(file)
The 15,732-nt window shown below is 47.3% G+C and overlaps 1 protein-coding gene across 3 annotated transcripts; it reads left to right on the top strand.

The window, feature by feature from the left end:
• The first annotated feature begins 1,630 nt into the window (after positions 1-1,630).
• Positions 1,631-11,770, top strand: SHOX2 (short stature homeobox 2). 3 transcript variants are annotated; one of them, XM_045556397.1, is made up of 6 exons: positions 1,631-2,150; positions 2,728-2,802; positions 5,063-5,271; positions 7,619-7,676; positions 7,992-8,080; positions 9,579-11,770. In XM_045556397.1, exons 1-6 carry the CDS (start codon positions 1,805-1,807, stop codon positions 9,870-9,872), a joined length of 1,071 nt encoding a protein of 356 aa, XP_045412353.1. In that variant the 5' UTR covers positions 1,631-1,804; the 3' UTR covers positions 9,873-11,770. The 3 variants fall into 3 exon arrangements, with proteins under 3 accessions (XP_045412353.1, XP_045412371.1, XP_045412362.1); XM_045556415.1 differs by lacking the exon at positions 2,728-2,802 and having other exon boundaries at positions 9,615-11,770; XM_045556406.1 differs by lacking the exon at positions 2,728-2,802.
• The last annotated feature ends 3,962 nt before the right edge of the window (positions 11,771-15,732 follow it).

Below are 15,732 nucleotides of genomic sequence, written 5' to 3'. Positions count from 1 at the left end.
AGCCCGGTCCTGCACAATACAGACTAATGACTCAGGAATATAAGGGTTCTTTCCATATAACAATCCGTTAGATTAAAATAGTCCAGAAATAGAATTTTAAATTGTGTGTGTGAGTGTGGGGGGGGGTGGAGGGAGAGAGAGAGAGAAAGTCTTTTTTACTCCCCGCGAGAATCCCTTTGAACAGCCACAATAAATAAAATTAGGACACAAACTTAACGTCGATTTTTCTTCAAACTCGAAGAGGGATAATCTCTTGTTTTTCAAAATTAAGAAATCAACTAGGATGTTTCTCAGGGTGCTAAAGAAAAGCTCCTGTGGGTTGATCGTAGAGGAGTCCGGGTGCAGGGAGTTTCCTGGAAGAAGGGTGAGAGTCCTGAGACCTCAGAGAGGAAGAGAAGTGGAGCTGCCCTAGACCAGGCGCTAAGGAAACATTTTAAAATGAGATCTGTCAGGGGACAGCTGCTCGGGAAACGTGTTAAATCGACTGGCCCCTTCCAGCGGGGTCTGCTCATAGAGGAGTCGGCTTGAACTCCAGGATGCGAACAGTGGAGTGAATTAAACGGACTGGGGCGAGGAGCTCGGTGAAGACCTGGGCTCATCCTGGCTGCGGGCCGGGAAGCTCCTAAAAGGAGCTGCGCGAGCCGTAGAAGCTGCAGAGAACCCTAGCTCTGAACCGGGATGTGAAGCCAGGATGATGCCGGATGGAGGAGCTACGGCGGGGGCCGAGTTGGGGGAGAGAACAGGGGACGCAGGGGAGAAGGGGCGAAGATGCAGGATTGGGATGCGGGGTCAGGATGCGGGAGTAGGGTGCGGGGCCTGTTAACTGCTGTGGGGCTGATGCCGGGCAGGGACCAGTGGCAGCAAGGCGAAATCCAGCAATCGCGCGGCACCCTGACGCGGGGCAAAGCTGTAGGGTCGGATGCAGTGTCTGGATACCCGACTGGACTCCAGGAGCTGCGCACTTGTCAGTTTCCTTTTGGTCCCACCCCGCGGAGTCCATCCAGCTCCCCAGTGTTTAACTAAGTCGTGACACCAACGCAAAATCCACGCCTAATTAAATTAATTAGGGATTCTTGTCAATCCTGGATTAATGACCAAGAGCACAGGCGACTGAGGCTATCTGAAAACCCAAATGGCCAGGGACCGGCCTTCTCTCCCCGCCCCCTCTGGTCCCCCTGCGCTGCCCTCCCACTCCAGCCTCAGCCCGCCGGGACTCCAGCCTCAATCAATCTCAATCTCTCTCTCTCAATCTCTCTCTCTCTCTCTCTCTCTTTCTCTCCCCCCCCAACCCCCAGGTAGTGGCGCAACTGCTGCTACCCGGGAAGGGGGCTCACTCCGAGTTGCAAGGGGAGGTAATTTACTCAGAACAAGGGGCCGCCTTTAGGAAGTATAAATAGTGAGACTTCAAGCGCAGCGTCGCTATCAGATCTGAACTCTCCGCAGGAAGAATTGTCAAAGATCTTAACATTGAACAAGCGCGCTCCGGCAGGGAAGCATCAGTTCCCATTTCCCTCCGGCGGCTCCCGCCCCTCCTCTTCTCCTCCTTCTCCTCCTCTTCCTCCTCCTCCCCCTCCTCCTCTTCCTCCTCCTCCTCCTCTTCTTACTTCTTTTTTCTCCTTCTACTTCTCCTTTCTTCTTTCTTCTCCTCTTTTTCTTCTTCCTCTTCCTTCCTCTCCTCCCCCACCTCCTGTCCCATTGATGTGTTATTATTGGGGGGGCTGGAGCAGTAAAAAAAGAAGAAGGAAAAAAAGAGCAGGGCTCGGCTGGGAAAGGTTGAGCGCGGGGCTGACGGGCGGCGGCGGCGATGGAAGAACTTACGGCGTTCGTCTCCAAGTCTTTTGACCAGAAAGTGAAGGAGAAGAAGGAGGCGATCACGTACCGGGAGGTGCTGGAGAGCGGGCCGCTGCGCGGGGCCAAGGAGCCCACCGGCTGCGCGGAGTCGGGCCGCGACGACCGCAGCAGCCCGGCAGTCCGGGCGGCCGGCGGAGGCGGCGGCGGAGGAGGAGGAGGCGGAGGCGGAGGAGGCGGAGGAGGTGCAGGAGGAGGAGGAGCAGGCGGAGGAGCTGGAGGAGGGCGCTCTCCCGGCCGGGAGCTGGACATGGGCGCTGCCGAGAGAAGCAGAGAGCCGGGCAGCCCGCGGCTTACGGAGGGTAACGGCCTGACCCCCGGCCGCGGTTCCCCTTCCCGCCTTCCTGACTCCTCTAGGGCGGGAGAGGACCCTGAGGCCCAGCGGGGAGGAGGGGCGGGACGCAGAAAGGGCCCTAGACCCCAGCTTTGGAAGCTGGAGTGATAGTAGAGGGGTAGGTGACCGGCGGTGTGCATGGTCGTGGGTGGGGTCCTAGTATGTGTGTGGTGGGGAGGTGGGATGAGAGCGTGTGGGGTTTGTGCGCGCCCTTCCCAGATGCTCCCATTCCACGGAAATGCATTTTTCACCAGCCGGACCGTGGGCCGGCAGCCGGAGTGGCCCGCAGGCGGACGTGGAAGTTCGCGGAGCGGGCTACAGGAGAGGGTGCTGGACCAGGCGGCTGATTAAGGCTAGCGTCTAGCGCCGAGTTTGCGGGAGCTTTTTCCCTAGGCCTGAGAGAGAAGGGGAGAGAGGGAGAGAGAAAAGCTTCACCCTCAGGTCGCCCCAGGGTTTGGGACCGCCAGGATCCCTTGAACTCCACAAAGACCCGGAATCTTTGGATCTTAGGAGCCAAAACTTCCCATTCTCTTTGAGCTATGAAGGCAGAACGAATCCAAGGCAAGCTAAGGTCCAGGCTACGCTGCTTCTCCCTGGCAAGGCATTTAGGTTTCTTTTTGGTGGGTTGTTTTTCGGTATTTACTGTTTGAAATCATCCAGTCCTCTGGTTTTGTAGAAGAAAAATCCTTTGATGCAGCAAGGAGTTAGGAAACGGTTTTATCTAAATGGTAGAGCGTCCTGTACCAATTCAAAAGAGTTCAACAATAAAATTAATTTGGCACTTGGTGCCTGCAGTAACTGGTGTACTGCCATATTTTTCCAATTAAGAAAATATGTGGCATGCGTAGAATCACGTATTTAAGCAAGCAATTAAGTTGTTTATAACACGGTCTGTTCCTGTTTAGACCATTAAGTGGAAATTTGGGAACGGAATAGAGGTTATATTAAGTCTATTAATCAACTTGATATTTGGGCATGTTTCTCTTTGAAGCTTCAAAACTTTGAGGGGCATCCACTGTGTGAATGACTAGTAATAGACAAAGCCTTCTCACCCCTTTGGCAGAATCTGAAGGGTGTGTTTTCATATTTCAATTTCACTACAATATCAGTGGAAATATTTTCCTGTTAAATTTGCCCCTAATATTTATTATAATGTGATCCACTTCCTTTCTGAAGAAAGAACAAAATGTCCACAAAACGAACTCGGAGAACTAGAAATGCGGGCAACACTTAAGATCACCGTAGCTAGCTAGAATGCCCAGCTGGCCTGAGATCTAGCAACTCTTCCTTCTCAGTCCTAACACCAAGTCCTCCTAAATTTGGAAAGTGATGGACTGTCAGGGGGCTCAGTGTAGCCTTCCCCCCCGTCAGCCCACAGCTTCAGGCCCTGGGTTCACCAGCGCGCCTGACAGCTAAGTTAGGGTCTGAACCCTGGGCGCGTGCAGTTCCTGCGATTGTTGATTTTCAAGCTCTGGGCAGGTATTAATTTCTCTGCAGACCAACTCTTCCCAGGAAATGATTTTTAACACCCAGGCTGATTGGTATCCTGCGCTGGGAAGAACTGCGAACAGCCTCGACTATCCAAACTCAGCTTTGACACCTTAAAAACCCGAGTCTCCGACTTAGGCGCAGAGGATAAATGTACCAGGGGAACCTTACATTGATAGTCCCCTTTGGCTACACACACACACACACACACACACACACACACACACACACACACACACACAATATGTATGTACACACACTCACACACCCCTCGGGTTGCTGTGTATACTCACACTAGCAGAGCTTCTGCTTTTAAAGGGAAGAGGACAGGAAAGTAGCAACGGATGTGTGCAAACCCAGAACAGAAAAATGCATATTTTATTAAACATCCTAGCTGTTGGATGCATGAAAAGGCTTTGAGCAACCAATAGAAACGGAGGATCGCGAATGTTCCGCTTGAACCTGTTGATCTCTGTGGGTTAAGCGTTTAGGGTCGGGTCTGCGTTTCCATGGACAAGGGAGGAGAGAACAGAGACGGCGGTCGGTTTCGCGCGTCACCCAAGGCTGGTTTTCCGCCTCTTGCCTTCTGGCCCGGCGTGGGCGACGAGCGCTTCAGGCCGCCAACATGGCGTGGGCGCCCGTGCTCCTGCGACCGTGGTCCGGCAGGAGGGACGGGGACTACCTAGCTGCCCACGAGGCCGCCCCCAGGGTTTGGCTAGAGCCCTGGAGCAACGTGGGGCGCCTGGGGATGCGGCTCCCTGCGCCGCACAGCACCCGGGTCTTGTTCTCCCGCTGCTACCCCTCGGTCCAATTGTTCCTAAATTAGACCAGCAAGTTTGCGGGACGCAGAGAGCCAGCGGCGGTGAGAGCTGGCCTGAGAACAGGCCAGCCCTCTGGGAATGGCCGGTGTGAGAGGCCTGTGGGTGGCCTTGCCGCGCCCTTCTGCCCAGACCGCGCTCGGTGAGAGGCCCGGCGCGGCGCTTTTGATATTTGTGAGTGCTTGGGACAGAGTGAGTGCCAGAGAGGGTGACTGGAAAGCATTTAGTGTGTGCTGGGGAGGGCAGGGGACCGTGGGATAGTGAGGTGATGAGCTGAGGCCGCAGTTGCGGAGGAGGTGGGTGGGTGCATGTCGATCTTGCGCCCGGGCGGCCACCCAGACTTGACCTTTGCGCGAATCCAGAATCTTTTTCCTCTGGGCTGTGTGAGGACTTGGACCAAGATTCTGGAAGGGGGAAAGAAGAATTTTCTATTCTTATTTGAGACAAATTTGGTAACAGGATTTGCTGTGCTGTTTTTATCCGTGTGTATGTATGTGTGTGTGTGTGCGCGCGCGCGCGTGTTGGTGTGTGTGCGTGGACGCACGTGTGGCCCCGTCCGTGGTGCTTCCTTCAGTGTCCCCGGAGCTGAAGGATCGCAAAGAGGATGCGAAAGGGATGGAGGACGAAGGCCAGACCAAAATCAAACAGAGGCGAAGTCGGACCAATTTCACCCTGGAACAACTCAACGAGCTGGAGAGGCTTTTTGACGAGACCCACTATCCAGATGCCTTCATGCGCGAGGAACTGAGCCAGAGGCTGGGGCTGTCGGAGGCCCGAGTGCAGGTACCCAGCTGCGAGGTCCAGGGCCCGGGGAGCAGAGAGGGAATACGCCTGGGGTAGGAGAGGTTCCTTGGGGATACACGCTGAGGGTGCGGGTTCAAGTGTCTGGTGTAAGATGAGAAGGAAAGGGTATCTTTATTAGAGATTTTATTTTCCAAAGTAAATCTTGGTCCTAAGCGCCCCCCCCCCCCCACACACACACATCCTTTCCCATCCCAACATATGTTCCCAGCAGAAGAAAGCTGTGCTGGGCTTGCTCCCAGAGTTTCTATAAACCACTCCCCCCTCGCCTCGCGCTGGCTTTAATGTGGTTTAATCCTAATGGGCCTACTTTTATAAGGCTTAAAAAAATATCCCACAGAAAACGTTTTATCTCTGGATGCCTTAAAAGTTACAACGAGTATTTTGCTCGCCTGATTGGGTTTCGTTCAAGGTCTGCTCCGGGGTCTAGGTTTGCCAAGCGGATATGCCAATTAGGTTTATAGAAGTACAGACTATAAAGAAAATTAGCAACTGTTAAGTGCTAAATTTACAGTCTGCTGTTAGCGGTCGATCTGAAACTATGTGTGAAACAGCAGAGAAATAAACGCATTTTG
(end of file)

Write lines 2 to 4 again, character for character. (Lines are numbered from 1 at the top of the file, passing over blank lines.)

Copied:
The window, feature by feature from the left end:
• The first annotated feature begins 1,630 nt into the window (after positions 1-1,630).
• Positions 1,631-11,770, top strand: SHOX2 (short stature homeobox 2). 3 transcript variants are annotated; one of them, XM_045556397.1, is made up of 6 exons: positions 1,631-2,150; positions 2,728-2,802; positions 5,063-5,271; positions 7,619-7,676; positions 7,992-8,080; positions 9,579-11,770. In XM_045556397.1, exons 1-6 carry the CDS (start codon positions 1,805-1,807, stop codon positions 9,870-9,872), a joined length of 1,071 nt encoding a protein of 356 aa, XP_045412353.1. In that variant the 5' UTR covers positions 1,631-1,804; the 3' UTR covers positions 9,873-11,770. The 3 variants fall into 3 exon arrangements, with proteins under 3 accessions (XP_045412353.1, XP_045412371.1, XP_045412362.1); XM_045556415.1 differs by lacking the exon at positions 2,728-2,802 and having other exon boundaries at positions 9,615-11,770; XM_045556406.1 differs by lacking the exon at positions 2,728-2,802.